‘Fashion As Sustainability In Action’ guidebook launches
After almost three years of extensive research, Rethinking Fashion Design Entrepreneurship: Fostering Sustainable Practices (FSP), is today publishing its extensive findings from its deep analysis and survey of over 300 creative practices in design-led UK based micro and small fashion enterprises (MSEs).
Led by Centre for Sustainable Fashion (CSF) in partnership with The Open University and Middlesex University’s Centre for Enterprise and Economic Development Research, FSP has culminated in the production of the UKs most in depth and definitive guide to creating and recognising fashion as a contributor to cultural, social, environmental and economic prosperity: a blueprint for how the UK’s world-leading design entrepreneurs can lead fashion in the Race to Zero, based on values of equity, diversity and inclusion.
Calling on Government to Implement Policy Changes for good jobs and climate positive practices in the UK Fashion Industry
After almost three years of intensive research, Rethinking Fashion Design Entrepreneurship: Fostering Sustainable Practices (FSP), is today publishing its extensive findings from its deep analysis and survey of over 300 creative practices in design-led UK based micro and small fashion enterprises (MSEs). Led by Prof. Sandy Black and Prof. Dilys Williams from Centre for Sustainable Fashion at London College of Fashion, in partnership with The Open University and Middlesex University’s Centre for Enterprise and Economic Development Research (CEEDR; a partner in Surrey University’s Centre for Understanding of Sustainable Prosperity), FSP has culminated in the production of the UKs most in depth and definitive guide to creating and recognising fashion as a contributor to cultural, social, environmental and economic prosperity: a blueprint for how the UK’s world-leading design entrepreneurs can lead fashion in the Race to Zero, based on values of equity, diversity and inclusion.
Supported by organisations including: British Fashion Council, Common Objective, Africa Fashion Week London; UK Fashion & Textiles Association, Textile Centre of Excellence and Not Just A Label, and with expertise from LCF’s Centre for Fashion Enterprise, FSP has worked with UK Fashion creatives and support organisations to reveal what sustainability in action looks like on the ground, to elevate and promote best practise and share ways of working, to show fashion’s social and cultural contribution, within nature’s limits.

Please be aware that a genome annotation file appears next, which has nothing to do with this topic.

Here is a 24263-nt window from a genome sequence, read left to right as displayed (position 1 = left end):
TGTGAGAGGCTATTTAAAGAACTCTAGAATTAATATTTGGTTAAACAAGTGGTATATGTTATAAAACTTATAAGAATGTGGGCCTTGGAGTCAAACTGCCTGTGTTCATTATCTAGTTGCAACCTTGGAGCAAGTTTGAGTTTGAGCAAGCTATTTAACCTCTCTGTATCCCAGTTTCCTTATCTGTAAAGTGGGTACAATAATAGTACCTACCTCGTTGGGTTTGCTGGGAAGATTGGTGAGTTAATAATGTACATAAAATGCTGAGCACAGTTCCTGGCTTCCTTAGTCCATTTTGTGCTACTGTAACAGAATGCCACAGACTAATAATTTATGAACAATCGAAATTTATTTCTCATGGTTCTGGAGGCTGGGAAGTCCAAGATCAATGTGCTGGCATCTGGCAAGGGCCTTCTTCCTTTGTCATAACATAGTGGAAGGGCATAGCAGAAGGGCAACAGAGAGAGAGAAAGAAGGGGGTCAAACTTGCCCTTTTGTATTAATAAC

This collaborative research, underpinned by over two and a half years of work with more than forty fashion MSEs and funded by the Arts and Humanities Research Council (part of UKRI), has been translated into an interactive guide, ‘Fashion As Sustainability in Action.’ The guide is a reference tool and a go-to-resource for those who are identifying, supporting, mentoring, showcasing, and investing in fashion MSEs. It introduces ways to recognise designers whose practices do, or could, contribute to cultures, societies, and ecological and economic systems that are life and livelihood-sustaining as well as creatively fulfilling.
Evidence has been gathered from over 100 in-depth interviews with UK-based designers including recent winner of the BFC Vogue Fashion Fund, Bethany Williams and pioneering designers including: Phoebe English, Rejina Pyo, Alexander White, Elvis & Kresse, Nuw, Petit Pli, Birdsong, Finisterre, Away to Mars, Boy Wonder, Save Your Wardrobe and Vin + Omi – as well as core partners Raeburn, Unmade, Riz Boardshorts, Michelle Lowe Holder and Martine Jarlgaard. The guide offers a verifiable account of sustainability in action and demonstrates new possibilities for the fashion sector in the UK, keeping the earth and social equity at its heart.
UK fashion design businesses have long played a key role in the global industry, sustainable design entrepreneurs are now emerging to show how the UK can play a vital role in the national and global transition towards Net Zero emissions, a more equitable society and ecological and social justice commitments. Although the fashion sector has made some progress towards addressing its negative impacts on the environment, its trajectory remains at odds with UK climate commitments. The continuation of the current pace of incremental improvement against sustainability targets is not sufficient to create the fundamental changes needed to turn around this extractive and exploitative system. Therefore as well as the launching today’s guide – ‘Fashion As Sustainability in Action’, Fostering Sustainable Practises is also releasing a Policy Briefing which sets out how government and other supportive actors can help to amplify sustainability in action, recognising and supporting the work of these pioneers and giving opportunities for others to join them. FSP investigates the creative and business practices in design-led fashion MSEs as a driver for transformational change. Many of these practices of sustainable prosperity are not recognised and designers struggle to survive in the face of targets that are limited to economic growth. This is why fashion designers and leaders in businesses seeking to disrupt and question the fashion status quo are at the heart of this research and the heart of the vital post-covid UK recovery.
Professor Dilys Williams, Director of Centre for Sustainable Fashion said: “There’s lots of interest in fashion, in relation to climate and social justice and equity, however it is at the large scale end of fashion where the majority of attention is focused. Whilst action is needed across fashion, we identified that what was happening at a micro level could offer insight into what a de-carbonised, de-colonised fashion system might look like. The results are very exciting, as micro and small businesses make up over 99% of businesses in this country, the findings provide valuable insights which governments now have the opportunity to cement into policy.”